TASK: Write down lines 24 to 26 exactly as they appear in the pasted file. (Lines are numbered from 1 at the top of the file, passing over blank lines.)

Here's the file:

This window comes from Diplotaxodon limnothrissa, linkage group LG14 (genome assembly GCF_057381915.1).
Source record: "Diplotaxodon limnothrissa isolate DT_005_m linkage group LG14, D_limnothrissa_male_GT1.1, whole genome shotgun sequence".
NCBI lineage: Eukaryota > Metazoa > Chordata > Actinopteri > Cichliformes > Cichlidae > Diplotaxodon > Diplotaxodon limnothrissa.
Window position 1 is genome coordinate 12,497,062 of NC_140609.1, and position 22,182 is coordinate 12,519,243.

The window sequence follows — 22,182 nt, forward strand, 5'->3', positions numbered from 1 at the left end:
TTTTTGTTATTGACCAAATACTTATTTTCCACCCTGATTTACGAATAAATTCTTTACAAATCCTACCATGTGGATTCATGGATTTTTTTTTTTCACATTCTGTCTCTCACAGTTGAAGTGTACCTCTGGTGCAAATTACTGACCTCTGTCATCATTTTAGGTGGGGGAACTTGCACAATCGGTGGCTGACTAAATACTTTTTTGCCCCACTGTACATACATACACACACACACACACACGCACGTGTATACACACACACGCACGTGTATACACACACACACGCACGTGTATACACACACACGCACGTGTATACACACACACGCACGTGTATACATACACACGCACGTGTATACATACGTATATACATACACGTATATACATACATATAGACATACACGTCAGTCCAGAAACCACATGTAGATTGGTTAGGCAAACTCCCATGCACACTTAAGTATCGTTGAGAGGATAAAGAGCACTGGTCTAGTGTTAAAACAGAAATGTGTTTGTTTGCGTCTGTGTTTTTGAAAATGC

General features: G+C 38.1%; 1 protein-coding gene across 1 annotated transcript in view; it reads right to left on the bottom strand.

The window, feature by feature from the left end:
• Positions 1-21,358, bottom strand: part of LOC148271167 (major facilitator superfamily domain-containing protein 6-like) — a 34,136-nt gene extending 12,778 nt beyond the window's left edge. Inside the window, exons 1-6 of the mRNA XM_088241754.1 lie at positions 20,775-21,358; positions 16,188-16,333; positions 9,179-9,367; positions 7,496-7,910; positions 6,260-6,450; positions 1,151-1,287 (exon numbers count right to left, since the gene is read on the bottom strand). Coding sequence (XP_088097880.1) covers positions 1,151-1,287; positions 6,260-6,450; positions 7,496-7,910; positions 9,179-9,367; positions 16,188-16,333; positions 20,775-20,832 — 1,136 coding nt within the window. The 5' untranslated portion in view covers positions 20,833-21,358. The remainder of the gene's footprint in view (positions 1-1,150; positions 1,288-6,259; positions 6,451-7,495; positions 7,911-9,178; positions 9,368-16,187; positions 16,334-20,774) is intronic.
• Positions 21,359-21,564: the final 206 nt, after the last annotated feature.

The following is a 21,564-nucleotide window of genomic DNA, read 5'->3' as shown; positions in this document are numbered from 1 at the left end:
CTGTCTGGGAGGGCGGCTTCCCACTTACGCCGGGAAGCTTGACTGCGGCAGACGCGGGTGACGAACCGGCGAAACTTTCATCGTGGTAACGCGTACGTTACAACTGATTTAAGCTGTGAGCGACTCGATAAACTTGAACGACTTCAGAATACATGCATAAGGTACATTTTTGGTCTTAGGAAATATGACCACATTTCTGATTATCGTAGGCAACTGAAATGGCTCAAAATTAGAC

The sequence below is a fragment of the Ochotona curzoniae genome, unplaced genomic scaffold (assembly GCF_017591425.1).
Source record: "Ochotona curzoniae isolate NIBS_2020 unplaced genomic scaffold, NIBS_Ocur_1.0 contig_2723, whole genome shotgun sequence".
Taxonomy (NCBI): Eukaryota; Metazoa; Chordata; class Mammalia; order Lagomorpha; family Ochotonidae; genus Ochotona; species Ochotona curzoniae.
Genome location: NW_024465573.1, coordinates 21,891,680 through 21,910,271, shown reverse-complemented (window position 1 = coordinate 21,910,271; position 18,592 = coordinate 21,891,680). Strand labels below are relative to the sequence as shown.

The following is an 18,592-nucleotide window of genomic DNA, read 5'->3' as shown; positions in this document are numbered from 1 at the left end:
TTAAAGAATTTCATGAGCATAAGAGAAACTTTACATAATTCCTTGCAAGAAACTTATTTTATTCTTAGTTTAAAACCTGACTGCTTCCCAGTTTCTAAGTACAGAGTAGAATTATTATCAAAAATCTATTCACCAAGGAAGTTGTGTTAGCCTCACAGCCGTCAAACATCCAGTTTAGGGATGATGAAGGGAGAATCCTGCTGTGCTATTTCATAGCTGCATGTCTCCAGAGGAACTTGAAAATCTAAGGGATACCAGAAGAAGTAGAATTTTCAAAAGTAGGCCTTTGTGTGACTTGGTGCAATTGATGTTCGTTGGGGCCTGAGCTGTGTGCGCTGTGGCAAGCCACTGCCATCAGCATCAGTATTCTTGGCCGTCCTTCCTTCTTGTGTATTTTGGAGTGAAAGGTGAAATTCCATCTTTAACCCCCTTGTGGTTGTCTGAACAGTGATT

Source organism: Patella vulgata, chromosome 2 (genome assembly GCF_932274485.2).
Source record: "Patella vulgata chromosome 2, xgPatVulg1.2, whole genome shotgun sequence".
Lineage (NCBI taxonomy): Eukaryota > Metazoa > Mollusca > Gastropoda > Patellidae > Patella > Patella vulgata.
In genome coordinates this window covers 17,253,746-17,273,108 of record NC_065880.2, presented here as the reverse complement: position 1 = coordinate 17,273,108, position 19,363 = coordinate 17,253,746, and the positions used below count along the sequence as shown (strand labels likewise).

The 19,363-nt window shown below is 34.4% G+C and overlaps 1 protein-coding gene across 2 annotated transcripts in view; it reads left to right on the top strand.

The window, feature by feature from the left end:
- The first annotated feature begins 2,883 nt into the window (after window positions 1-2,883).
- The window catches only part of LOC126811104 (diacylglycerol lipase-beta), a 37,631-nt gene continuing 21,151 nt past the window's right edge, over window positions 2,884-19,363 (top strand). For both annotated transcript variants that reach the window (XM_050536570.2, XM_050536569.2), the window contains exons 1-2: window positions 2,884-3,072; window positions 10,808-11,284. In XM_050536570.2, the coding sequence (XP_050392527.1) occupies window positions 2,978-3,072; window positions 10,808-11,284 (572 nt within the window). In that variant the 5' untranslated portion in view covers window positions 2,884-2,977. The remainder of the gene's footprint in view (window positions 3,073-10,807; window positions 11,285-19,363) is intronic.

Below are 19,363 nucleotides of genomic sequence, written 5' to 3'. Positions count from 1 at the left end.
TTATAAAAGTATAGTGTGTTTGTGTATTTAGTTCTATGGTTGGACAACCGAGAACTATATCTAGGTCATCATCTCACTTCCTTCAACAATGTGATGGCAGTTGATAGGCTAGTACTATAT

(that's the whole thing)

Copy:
The window, feature by feature from the left end:
- The first annotated feature begins 2,883 nt into the window (after window positions 1-2,883).
- The window catches only part of LOC126811104 (diacylglycerol lipase-beta), a 37,631-nt gene continuing 21,151 nt past the window's right edge, over window positions 2,884-19,363 (top strand). For both annotated transcript variants that reach the window (XM_050536570.2, XM_050536569.2), the window contains exons 1-2: window positions 2,884-3,072; window positions 10,808-11,284. In XM_050536570.2, the coding sequence (XP_050392527.1) occupies window positions 2,978-3,072; window positions 10,808-11,284 (572 nt within the window). In that variant the 5' untranslated portion in view covers window positions 2,884-2,977. The remainder of the gene's footprint in view (window positions 3,073-10,807; window positions 11,285-19,363) is intronic.